Next time social division raises its ugly head and we are tempted to pick a side and join the fight, let’s pick the holy side. Let’s pick the unique side. Let’s pick the sides the wins the same way Jesus won; by self-sacrificial love. Let’s pick the Kingdom of God.

How Christians Can Prepare for the 2020 Election

It’s election time again. Should Christians vote for Trump? Biden? A third party candidate who doesn’t have a chance? Or should we abstain from voting at all? What should a Christian do?

1. Remember the Bible is silent about voting

The Bible doesn’t say one word about voting. (And no, this isn’t because they didn’t have elections in the Roman Empire.  They did). We must abstain from making commandments where God has not spoken, and from passing judgment on other Christians who approach their opportunity to vote differently than we do (James 4:11-12). If you decide to vote for one candidate or another, there is no Biblical authority to require others to do so (or for that matter, to require others to vote at all).

2. Keep your confidence in God’s sovereign choice

Recognize that

The Most High is ruler over the realm of mankind and bestows it on whomever He wishes. (Daniel 4.32)

Jesus said to Pilate,

You would have no authority over Me, unless it had been given you from above. (John 19.11)

Paul reminded the Roman Christians who were living under the dreadful rule of Nero,

There is no authority except from God, and those which exist are established by God. (Romans 13:1)

Sometimes it can truly baffle the mind to understand why God would exalt certain men to their thrones. Why did God exalt the Babylonians? Why did God exalt the wicked Assyrians? Why did God exalt Pilate? Nero? King George III? Adolf Hitler? Barack Obama? Donald Trump? Joe Biden?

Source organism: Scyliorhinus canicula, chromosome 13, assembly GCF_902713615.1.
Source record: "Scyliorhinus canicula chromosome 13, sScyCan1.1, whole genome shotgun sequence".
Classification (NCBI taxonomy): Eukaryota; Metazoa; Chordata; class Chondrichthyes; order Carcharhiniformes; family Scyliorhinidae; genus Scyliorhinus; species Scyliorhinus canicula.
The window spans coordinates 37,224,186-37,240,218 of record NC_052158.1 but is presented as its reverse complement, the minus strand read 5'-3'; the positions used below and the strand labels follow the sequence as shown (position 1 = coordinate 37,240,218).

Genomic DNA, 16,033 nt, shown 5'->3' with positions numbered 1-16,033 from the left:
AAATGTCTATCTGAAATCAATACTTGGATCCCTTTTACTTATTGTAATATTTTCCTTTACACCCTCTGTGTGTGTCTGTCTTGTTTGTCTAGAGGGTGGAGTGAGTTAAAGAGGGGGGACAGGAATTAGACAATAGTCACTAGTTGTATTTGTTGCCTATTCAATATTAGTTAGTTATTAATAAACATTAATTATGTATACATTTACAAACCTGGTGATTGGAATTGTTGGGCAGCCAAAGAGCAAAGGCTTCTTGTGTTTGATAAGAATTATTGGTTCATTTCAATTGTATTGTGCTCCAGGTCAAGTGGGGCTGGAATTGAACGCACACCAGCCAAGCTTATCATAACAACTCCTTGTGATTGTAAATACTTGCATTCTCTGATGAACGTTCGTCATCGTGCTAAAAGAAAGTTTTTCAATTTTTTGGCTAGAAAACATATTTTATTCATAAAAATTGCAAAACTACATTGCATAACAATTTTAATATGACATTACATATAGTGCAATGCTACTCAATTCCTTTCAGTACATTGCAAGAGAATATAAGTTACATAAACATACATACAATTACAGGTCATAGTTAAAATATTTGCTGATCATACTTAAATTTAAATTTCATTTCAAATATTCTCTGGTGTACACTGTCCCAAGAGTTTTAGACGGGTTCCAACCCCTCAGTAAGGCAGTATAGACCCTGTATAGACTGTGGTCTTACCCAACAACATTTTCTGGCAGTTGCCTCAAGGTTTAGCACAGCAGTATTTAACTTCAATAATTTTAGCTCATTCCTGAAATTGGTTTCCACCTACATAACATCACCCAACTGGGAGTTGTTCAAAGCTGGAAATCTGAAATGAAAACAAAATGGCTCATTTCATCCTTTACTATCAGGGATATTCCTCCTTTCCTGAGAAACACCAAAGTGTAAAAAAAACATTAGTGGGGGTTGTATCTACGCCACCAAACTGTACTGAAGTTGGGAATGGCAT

We may not always understand God’s reasons, but if there is one Being in the universe in whom we can fully trust, it would be the God who is merciful, gracious, slow to anger and abounding in steadfast love, Yahweh. Although our votes may be wasted on candidates who will not end up winning, we can be thankful that His vote counts most.

3. Keep your confidence in God’s sovereign authority

Woe to Assyria, the rod of My anger
And the staff in whose hands is My indignation,
I send it against a godless nation
And commission it against the people of My fury

Yet it does not so intend,
Nor does it plan so in its heart,
But rather it is its purpose to destroy
And to cut off many nations

Is the axe to boast itself over the one who chops with it?
Is the saw to exalt itself over the one who wields it?
That would be like a club wielding those who lift it,
Or like a rod lifting him who is not wood.” – Isaiah 10. 5, 7, 15

In speaking of the same Assyrians, Habakkuk wrote,

You, O LORD, have appointed them to judge;
And You, O Rock, have established them to correct. – Habakkuk 1.12

Although our rulers may (like Assyria) have no intention of willingly submitting to God, God still uses them to accomplish His will. (Also consider Jeremiah 25:9-12, where God calls Nebuchadnezzar “My servant“). Paul confirms that God continues to function in this manner, even in the era of the New Testament, when he spoke the following words in regard to the wicked emperor Nero:

For rulers are not a cause of fear for good behavior, but for evil. Do you want to have no fear of authority? Do what is good and you will have praise from the same; for it is a minister of God, and avenger who brings wrath on the one who practices evil. – Romans 13.3-4